This is particularly necessary for Game of Thrones because such a battle would provide a means of totalisation by which the various desperate plot threads could be woven into a higher resolution.  The Tyrells could conceivably ally with the Dornish who might well make a pact with Jon and Daenerys in order to finally settle accounts with the Lannisters and their forces.   But the backdrop to this would be the broader conflict posited between the forces of the living and the army of the dead.  And it is the implications of this broader battle which interest me.  My guess is that the Lannisters will be defeated by the Daenerys Targaryen-Jon Snow alliance because the latter have such superior forces, but my instinct is that they will be fighting a war on two fronts – that it will be in the last two series when the White Walkers begin to manifest their awesome power.  

The original set of novels is called The Song of Fire and Ice and this quite possibly hints at the way in which the two elements, of necessity, cancel one another out.   I think that beyond resolving the specific complex of storylines Game of Thrones has thrown up, the final battle with serve a more fundamental purpose.  That is, such a battle will see Daenerys’ dragon boosted army alongside Jon Snow and the forces he has marshalled thrown into collision with the White Walkers, the zombies from the frozen wastelands - and the cataclysmic impact will see both sides annihilated; both elements, fire and ice, to perish in their antipodes.  Such an ending might seem futile, even nihilistic, but again it is entirely in keeping with the aesthetic necessity which drives the piece.   Beyond everything Game of Thrones’ tragedy is one of Weberian ‘disenchantment’; it is about the way in which feudal values of honour, chivalry, tradition and familial code must inevitably disappear before the more impersonal calculations of a modern economy in which individuals are bound together solely by their position in the market and the vast cash nexus.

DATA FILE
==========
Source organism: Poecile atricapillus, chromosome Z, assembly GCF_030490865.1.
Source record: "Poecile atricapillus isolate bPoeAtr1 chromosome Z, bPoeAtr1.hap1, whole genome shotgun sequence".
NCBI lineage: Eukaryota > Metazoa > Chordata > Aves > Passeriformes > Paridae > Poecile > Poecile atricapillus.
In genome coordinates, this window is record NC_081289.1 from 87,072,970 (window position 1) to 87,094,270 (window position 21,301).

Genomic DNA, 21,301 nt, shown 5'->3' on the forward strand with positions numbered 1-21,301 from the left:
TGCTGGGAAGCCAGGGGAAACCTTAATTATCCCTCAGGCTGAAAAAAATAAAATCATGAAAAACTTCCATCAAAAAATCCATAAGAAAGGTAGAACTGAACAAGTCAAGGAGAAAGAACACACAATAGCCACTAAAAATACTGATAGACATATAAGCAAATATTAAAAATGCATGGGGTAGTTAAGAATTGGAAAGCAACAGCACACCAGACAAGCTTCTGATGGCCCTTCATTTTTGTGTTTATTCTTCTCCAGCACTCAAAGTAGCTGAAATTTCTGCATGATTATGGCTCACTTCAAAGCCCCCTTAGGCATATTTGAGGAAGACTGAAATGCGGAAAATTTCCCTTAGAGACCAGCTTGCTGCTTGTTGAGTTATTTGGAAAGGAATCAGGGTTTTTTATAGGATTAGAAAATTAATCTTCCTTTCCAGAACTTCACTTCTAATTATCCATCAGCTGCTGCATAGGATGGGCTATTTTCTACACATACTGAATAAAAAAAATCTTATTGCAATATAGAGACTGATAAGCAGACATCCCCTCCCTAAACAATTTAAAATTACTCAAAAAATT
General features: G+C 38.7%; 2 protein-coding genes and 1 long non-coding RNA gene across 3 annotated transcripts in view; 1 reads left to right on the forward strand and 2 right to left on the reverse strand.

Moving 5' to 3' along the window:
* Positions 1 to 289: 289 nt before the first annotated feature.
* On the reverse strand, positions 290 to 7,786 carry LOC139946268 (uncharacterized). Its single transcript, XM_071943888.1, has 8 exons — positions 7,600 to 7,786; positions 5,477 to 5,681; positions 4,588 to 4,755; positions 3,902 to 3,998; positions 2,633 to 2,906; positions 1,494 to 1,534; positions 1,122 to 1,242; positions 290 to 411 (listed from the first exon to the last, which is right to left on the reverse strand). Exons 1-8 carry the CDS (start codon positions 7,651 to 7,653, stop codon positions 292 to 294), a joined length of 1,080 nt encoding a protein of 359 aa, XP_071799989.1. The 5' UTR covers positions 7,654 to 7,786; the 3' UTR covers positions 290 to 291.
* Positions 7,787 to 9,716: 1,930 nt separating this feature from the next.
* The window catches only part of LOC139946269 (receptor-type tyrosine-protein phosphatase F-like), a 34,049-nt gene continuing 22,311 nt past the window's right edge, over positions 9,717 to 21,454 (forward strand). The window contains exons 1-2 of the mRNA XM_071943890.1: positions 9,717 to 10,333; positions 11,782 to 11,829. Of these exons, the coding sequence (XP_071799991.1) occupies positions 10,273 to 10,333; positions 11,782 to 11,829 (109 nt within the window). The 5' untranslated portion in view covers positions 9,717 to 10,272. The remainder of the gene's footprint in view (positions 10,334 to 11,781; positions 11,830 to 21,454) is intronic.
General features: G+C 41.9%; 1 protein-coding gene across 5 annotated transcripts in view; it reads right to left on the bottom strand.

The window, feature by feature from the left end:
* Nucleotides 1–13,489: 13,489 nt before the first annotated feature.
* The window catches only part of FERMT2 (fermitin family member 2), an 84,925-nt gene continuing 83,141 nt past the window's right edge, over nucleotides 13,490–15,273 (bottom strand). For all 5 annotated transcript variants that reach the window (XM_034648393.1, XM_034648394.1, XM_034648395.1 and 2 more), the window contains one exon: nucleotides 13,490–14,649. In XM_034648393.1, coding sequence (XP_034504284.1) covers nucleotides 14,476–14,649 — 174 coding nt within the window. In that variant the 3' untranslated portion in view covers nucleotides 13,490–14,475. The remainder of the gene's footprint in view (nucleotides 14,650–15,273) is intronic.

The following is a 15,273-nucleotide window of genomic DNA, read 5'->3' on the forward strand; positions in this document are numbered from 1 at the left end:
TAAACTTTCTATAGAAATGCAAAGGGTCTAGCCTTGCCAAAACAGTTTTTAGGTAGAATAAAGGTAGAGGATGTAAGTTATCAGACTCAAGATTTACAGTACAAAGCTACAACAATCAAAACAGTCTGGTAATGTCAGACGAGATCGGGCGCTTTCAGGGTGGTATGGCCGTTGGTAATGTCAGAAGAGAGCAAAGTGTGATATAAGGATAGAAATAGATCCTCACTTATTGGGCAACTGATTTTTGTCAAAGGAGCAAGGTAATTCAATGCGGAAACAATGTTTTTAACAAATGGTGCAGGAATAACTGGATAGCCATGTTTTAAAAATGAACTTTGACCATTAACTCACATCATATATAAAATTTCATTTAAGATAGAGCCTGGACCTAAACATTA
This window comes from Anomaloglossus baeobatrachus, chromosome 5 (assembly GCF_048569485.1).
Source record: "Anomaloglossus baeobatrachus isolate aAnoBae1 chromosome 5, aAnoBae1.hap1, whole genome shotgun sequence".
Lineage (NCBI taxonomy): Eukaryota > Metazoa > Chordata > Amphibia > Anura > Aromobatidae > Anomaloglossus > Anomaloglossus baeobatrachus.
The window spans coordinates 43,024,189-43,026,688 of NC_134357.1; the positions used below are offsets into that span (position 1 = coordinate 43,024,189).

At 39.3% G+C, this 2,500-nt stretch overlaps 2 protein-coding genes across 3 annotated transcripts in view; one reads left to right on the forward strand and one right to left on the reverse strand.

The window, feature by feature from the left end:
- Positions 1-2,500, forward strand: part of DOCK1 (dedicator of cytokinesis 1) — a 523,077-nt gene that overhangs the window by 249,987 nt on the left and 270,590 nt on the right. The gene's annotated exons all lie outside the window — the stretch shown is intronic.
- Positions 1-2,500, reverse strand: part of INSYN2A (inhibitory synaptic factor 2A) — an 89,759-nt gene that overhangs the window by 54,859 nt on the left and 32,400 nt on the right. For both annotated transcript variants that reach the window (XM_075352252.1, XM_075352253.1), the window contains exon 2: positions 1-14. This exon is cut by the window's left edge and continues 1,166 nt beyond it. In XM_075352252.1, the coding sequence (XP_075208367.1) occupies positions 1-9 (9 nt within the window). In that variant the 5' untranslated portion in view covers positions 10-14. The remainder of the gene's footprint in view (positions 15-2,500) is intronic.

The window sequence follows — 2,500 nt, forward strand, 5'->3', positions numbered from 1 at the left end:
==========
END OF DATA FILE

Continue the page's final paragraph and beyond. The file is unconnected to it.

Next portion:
An epoch replete with dragons, sorcerers, necromancers, tree sprites, giants, zombies, gods and demons must, quite literally, give up the ghost before a reality in which the more prosaic, grinding interminable forces of bureaucracy and the cold, rational calculations of the profit margin become the prime mover, the raison d'être, the moving spirit of the world.    The tragedy of Game of Thrones is nothing other than the death of magic.  And that is why both Jon and Daenerys must die, evincing the heroic qualities and aspects of the feudal age, which are nevertheless in interminable decline and about to pass from the scene.  Both Jon and Daenerys are imbued with magic; the mother of dragons able to command fire, the gallant nights watchman himself a revenant, returned from the shadowlands of the dead.    The great, apocalyptic final battle then is one in which magic is driven from the world once and for all.